What you will study
This module will provide a comprehensive introduction to the fascinating relationship between counselling and forensic psychology in general, and mental health problems and crime more specifically. The module is divided into five blocks and you'll study a new topic each week:
Block 1 sets the scene for the module. You will look at the tensions between therapeutic and forensic settings. In addition, you will learn how mental health treatments have developed over time and how prisons developed from places designed to hold prisoners before trial to become facilities used as a form of punishment, and the development of forensic mental health. This block will also examine media depictions of crime, forensic psychology and therapy, and discuss whether they are factually based. For the last week in this block you will look at the diagnosis and categorisation of mental health problems and how being diagnosed or labelled can affect individuals.
Block 2 explores ‘mad or bad’ identities. You’ll find out about the role of race in how people are seen and treated by mental health and criminal justice services. You’ll learn about how gender influences the ways offenders and victims and clients are seen and treated in the criminal justice system and in the therapy room and mental health services. You’ll study the impact age has on the perception and treatment of offenders and victims/counselling clients, as well practices for different age groups in both counselling/mental health and the criminal justice system. You’ll also explore the central place of social class in understanding reasons for pathologisation and criminalisation, including the key theoretical debates and research studies to explain class disparities in mental health and crime.
Block 3 explores how the issues of sex and sexuality are covered in forensic and counselling psychology. You’ll find out about sexual assault and abuse involving adults and children, and about how perpetrators and survivors are treated within therapeutic and criminal justice contexts. You’ll cover sex in the therapy room: how counsellors can talk about sex and sexuality with their clients, and also the issues around consent and abuses of power when therapists step over the line and have sexual contact with clients. You’ll study how counselling and forensic psychologists have drawn lines between normal sex and abnormal sex or ‘paraphilias’. You’ll also explore sex work from both a forensic and counselling perspective: how and why has this form of work been regarded as a crime over the years.
Block 4 looks at treatment. You will be introduced to four common approaches in working therapeutically with offenders and victims of crime. You will explore attachment based approaches and their notion of different attachment styles dependent on early relationship experiences. You will examine how strategies and techniques from cognitive-behavioural therapy (CBT) can be employed to work with diverse forensic populations and problems, with a specific focus on trauma-focused CBT. You’ll study systemic concepts and how they are used in working therapeutically with young offenders and their families in the community and in secure in-patient settings. You will also explore mindfulness and how ideas and concepts from this approach can be utilised in counselling and forensic settings.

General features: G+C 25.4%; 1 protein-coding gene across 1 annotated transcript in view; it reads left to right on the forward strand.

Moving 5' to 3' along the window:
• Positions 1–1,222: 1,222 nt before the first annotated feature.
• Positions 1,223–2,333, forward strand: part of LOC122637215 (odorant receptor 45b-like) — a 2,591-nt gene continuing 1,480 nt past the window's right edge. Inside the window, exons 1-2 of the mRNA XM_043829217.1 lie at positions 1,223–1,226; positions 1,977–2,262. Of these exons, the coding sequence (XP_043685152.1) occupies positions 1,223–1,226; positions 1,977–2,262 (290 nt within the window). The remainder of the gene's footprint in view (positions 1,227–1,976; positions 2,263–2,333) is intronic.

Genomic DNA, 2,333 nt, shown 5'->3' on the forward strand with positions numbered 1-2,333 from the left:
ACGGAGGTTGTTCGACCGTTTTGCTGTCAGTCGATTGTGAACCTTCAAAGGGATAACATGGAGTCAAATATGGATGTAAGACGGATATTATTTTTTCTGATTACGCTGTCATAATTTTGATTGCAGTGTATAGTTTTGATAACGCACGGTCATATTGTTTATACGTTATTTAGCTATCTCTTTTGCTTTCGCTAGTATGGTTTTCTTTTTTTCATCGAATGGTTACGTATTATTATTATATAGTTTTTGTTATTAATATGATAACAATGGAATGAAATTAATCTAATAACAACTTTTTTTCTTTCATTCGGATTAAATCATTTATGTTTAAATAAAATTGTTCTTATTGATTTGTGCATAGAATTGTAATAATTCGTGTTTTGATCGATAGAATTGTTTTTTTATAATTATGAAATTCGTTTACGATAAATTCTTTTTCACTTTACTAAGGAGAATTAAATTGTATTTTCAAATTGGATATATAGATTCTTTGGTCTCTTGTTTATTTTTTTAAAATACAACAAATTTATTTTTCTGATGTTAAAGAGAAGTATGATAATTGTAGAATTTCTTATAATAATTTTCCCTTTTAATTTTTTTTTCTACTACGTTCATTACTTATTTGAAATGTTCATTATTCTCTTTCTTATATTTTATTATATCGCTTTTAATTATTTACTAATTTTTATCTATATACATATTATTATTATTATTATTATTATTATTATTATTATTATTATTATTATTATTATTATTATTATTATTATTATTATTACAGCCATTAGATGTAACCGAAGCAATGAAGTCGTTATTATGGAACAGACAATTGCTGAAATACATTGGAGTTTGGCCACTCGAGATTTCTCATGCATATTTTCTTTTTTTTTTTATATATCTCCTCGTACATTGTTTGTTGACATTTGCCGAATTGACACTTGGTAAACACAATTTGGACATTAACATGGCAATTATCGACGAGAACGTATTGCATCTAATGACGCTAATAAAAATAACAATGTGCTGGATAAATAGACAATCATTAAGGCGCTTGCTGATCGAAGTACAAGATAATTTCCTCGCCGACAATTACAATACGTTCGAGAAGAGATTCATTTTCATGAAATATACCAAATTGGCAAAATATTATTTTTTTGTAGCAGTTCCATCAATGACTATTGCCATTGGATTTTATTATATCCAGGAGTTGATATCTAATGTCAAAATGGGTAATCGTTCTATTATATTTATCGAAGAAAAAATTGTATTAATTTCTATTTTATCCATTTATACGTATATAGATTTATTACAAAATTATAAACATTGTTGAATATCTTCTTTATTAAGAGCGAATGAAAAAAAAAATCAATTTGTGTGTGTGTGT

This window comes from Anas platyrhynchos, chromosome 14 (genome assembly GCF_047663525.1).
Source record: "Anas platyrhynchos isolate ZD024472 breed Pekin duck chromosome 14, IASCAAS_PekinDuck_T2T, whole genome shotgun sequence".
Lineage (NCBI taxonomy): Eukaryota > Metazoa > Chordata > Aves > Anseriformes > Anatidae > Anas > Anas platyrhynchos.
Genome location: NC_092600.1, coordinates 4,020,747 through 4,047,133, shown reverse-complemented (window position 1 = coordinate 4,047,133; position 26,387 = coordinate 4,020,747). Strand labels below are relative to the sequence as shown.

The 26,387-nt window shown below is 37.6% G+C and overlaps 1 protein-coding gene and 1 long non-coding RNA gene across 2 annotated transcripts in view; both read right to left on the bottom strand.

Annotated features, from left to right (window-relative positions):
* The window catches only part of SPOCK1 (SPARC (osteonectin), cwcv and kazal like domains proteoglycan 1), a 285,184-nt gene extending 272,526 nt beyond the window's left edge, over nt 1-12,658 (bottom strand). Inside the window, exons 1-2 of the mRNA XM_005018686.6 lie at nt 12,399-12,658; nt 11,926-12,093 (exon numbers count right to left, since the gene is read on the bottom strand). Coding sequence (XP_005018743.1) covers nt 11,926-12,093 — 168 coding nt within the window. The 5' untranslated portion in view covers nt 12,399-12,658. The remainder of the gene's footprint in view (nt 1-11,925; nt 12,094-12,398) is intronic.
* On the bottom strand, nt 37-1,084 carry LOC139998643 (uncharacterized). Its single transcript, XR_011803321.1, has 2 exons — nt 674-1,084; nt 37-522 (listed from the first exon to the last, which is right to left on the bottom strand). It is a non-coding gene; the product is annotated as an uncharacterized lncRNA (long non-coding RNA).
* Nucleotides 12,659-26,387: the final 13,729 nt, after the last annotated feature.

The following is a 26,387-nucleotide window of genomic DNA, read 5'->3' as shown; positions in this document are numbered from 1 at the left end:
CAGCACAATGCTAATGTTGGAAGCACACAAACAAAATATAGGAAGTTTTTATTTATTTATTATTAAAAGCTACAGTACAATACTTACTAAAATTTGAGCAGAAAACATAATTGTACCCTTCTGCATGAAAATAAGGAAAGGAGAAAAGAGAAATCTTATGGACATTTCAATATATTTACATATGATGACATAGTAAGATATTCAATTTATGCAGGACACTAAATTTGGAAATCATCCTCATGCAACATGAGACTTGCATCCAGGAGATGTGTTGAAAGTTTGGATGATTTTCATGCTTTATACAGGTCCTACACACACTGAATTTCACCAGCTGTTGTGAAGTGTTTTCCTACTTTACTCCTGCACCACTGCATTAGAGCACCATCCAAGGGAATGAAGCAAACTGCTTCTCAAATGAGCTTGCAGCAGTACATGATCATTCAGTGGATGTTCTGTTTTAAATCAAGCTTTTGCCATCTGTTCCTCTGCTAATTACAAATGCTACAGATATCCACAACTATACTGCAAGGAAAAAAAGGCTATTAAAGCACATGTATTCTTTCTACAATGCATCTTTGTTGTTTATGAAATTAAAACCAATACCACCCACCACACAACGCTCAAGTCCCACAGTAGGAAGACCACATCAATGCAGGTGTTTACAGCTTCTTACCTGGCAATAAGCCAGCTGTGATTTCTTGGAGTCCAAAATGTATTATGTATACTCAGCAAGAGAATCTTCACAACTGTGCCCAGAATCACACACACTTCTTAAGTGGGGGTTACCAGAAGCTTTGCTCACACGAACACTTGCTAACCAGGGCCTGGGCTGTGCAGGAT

Block 5 looks at four different topics that explore areas of tension between therapy and the criminal justice system. In this block you will explore the controversial topic of repressed memories of childhood sexual abuse that are recovered during therapy sessions as an adult, and look at the challenges this poses in terms of criminal evidence and prosecution. You will learn about suicide and self-harm, and where ‘offender’ and ‘victim’ are often one and the same person. You will find out about how therapy is conducted within a prison or secure unit, including a discussion of therapeutic prisons. At the end of this block you will look at the prevention, rather than treatment, of mental health issues and offending behaviour.
Looking at all the different topics covered in this module you may have noticed that a few of the real-world contexts explored in the module involve issues that some people may find personally emotive or currently sensitive. Individual content warnings will be given before such material is presented, outlining the issues to be covered and suggesting ways in which you might engage with it if it is personally relevant to you. Before signing up we invite you to look through the topics covered (as described above) and to consider whether this is the right time to undertake this module.
Supporting study materials
The module is built around a textbook entitled Mad or Bad: A critical approach to counselling and forensic psychology and an extensive module website built around an online study guide. The website contains further teaching to support the chapters in the textbook. The teaching on the website includes video (e.g. of therapeutic approaches in action) and audio interviews with a number of psychologists, counsellors and criminologists, and a variety of interactive activities to help develop and consolidate your knowledge. You will also spend some of your study time using The Open University Library’s extensive collection of online resources.